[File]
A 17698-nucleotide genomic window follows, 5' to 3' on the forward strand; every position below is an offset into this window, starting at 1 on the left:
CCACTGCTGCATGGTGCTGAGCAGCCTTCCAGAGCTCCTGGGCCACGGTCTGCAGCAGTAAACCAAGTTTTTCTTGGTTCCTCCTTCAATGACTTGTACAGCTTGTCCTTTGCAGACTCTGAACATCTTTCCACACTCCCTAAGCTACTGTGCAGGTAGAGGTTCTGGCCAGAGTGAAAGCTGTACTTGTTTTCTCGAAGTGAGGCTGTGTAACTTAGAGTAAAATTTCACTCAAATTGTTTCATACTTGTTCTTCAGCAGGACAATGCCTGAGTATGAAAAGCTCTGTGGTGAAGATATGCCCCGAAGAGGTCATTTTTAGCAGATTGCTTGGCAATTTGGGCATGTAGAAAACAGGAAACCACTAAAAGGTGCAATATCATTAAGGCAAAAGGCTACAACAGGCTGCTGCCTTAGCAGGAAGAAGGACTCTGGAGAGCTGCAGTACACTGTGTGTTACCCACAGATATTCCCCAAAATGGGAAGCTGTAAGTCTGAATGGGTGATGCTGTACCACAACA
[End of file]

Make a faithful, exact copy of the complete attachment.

A 17698-nucleotide genomic window follows, 5' to 3' on the forward strand; every position below is an offset into this window, starting at 1 on the left:
CCACTGCTGCATGGTGCTGAGCAGCCTTCCAGAGCTCCTGGGCCACGGTCTGCAGCAGTAAACCAAGTTTTTCTTGGTTCCTCCTTCAATGACTTGTACAGCTTGTCCTTTGCAGACTCTGAACATCTTTCCACACTCCCTAAGCTACTGTGCAGGTAGAGGTTCTGGCCAGAGTGAAAGCTGTACTTGTTTTCTCGAAGTGAGGCTGTGTAACTTAGAGTAAAATTTCACTCAAATTGTTTCATACTTGTTCTTCAGCAGGACAATGCCTGAGTATGAAAAGCTCTGTGGTGAAGATATGCCCCGAAGAGGTCATTTTTAGCAGATTGCTTGGCAATTTGGGCATGTAGAAAACAGGAAACCACTAAAAGGTGCAATATCATTAAGGCAAAAGGCTACAACAGGCTGCTGCCTTAGCAGGAAGAAGGACTCTGGAGAGCTGCAGTACACTGTGTGTTACCCACAGATATTCCCCAAAATGGGAAGCTGTAAGTCTGAATGGGTGATGCTGTACCACAACA